In recent days we’ve been following the commentary on the Kamau Bell and Elmwood Café story and found a startling amount of polarity for a city historically united on social issues — especially issues of race and racism.
There are, of course, numerous definitions of racism. Indeed, in a few of the comments on Berkeleyside articles, the very idea that Elmwood Café’s actions constituted racism is hotly contested. Perhaps the most elegant definition of racism we’ve come across is professor and poet Kwame Dawe’s suggestion that racism, at its core, is a lack of imagination. To imagine someone else’s situation is the gateway to empathy. And with empathy comes understanding.
What’s so disheartening about public commentary regarding Mr. Bell is the consistent inability or unwillingness to imagine what his experience felt like. Imagine being shooed away from your spouse based upon a split-second assessment of your skin color and body. And imagine further the underlying assumption here — that you and your spouse don’t “match.” You are a black man harassing a white woman, not a husband chatting with his wife.
Imagine then, that you want what many victims of racism must want, some promise that things will change. Imagine receiving a promise from the owner of the Elmwood Café — that the implicit biases of its employees will be addressed — only to have your emails unreturned and the café’s promises abandoned.
And, lastly, imagine relating your own experience as a black man being shooed away from a coffee shop to a similar event at a Starbucks in Philadelphia, only to be ultimately faulted for the closure of the café. This is a case study in victim blaming, and it begins with a lack of empathy.
Much of the public commentary around this issue suggests that what Mr. Bell and his family experienced wasn’t “real” racism, and that we should instead focus our collectively energy on “more systemic racism” like mass incarceration. (Important sidenote: As white people, we do not get to decide what’s racist. If you don’t live it, you don’t get to define it. Period.)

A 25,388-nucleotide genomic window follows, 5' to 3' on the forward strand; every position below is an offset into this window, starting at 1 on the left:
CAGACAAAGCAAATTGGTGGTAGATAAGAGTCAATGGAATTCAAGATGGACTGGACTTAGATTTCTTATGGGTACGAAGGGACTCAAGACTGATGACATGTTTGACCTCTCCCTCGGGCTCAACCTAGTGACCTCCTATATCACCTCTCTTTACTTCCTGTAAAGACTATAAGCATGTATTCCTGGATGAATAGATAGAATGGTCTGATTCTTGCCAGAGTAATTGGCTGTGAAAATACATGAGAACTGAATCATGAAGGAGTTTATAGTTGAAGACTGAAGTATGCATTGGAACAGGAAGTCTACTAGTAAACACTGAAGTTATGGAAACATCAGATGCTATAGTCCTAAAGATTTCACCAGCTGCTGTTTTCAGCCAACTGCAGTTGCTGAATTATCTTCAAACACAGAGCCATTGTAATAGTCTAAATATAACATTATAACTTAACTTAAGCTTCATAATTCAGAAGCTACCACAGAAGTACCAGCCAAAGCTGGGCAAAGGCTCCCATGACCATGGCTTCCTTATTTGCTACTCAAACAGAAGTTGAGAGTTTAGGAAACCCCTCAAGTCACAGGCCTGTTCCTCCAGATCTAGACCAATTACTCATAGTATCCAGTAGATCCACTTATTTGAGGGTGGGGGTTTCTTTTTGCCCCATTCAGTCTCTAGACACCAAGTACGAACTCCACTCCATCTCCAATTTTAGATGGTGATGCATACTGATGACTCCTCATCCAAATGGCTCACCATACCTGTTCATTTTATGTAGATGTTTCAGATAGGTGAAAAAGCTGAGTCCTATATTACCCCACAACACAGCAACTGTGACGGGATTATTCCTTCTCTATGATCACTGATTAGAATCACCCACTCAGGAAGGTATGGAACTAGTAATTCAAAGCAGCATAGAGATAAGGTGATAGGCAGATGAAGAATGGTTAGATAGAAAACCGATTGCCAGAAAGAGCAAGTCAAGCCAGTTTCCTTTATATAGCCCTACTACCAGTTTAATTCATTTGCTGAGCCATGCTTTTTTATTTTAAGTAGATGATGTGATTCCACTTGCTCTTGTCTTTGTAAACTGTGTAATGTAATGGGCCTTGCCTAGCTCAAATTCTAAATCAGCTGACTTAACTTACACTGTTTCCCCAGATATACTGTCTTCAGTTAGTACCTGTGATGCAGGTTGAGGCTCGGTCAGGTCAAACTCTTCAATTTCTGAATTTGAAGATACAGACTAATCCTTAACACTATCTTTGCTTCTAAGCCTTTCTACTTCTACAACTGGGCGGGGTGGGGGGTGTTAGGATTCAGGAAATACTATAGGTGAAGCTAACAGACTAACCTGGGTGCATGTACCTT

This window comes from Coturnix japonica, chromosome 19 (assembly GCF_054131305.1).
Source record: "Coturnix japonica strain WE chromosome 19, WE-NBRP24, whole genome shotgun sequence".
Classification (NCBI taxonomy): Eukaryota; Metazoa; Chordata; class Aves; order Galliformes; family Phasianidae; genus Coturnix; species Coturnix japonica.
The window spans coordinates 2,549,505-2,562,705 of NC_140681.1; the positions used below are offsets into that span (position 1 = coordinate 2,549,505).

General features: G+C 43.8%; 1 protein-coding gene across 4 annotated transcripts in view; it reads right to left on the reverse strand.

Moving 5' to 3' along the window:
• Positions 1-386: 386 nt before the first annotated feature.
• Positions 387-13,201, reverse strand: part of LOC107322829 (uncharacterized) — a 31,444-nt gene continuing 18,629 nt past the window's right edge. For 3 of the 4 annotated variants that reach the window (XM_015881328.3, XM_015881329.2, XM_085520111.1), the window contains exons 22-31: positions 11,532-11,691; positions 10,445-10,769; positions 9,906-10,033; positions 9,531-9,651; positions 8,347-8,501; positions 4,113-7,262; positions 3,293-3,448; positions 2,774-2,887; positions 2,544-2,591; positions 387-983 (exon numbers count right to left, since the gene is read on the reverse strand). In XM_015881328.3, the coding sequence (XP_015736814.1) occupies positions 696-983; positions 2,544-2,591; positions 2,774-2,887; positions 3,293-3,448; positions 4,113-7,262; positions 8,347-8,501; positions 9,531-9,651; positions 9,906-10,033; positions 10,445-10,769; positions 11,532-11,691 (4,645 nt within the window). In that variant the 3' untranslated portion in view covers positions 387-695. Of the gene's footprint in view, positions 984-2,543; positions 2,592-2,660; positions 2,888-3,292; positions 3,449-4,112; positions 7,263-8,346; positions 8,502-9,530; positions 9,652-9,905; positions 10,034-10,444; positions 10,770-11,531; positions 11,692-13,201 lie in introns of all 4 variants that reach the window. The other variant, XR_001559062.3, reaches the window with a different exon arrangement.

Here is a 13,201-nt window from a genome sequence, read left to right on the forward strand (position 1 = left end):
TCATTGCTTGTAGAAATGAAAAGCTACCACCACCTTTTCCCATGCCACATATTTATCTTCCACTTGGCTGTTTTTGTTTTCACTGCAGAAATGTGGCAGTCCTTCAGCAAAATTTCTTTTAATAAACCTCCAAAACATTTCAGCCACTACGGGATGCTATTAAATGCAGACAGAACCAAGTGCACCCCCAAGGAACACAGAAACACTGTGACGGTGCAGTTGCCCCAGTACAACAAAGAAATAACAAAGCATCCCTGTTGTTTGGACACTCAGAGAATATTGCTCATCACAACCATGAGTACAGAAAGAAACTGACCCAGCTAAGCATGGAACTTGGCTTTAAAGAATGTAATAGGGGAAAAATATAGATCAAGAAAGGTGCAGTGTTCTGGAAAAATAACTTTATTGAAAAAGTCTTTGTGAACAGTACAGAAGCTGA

And yet, one can draw a pretty direct line from the lack of empathy for Mr. Bell’s experience to a systemic failure like the overrepresentation of black men in prison. As a culture, we often view black men as threatening, and that view manifests in a range of behaviors — from assuming a black man is bothering customers to disproportionally incarcerating men of color. However, if we are to even begin to tackle the big issues of our day, like mass incarceration or systemic racism in other forms, we need to start by empathizing with the victims of daily racism, especially right here in our own community.
We need, first and foremost, to believe people of color when they tell us about their experiences. When they are brave enough to share their story publicly and weather the storm of personal backlash, we need to support them. Before we fire off a comment lamenting the closure of a local spot, we need to ask ourselves: Are we blaming the victim for the consequences of racism?
We owned a dessert catering business in Berkeley until 2015. We loved feeding our neighbors, being a part of birthdays and weddings and graduations, and belonging to a community of small-business owners. We always mourn the closure of any locally owned spot, and especially a neighborhood anchor like the Elmwood Café. To suggest, however, that Mr. Bell and his family’s experience caused the closure lacks empathy and succumbs to an all-too-familiar trap of victim blaming.
At its core, this debate is not about one café or one family. It’s about creating a Berkeley that lives up to its reputation as an inclusive, progressive, and welcoming city to all. The very first step to creating a truly inclusive culture in Berkeley is to imagine, empathize, and believe our fellow community members when they experience racism.